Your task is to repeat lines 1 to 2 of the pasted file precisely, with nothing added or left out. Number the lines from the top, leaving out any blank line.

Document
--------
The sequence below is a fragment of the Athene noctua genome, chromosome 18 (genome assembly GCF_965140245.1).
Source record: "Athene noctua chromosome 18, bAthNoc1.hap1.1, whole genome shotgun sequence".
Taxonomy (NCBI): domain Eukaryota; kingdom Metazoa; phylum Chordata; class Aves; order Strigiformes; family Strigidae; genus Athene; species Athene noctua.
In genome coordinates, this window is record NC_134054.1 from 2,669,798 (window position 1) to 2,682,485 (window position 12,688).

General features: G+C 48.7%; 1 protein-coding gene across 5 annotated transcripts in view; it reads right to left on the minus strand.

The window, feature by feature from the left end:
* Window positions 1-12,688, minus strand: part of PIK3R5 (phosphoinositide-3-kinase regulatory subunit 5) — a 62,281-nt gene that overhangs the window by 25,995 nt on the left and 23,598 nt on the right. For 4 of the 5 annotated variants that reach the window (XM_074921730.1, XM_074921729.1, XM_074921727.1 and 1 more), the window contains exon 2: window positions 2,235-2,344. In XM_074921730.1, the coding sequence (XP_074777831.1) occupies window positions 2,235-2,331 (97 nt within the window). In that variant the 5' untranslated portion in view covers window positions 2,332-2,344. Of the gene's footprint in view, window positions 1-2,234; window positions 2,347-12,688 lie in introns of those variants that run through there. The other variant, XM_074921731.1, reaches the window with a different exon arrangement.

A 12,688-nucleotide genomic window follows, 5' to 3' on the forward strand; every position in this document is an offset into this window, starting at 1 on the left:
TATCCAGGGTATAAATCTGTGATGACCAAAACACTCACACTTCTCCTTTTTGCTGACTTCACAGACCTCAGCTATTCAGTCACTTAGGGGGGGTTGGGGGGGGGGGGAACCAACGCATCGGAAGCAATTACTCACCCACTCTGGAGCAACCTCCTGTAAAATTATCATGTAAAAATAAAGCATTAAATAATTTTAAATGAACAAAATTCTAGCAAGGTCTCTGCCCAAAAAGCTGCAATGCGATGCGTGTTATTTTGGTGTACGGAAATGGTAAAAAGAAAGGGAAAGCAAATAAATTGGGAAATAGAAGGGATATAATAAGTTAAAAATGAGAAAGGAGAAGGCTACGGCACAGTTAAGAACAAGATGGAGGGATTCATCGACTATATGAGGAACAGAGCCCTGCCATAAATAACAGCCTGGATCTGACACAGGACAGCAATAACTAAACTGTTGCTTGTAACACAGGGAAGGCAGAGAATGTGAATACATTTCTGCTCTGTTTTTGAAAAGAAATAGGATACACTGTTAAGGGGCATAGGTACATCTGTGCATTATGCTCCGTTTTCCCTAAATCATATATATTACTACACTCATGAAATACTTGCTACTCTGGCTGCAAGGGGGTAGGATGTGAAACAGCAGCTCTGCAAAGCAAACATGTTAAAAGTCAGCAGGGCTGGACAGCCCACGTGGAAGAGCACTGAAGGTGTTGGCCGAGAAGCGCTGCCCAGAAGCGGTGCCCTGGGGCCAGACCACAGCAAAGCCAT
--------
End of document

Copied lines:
The sequence below is a fragment of the Athene noctua genome, chromosome 18 (genome assembly GCF_965140245.1).
Source record: "Athene noctua chromosome 18, bAthNoc1.hap1.1, whole genome shotgun sequence".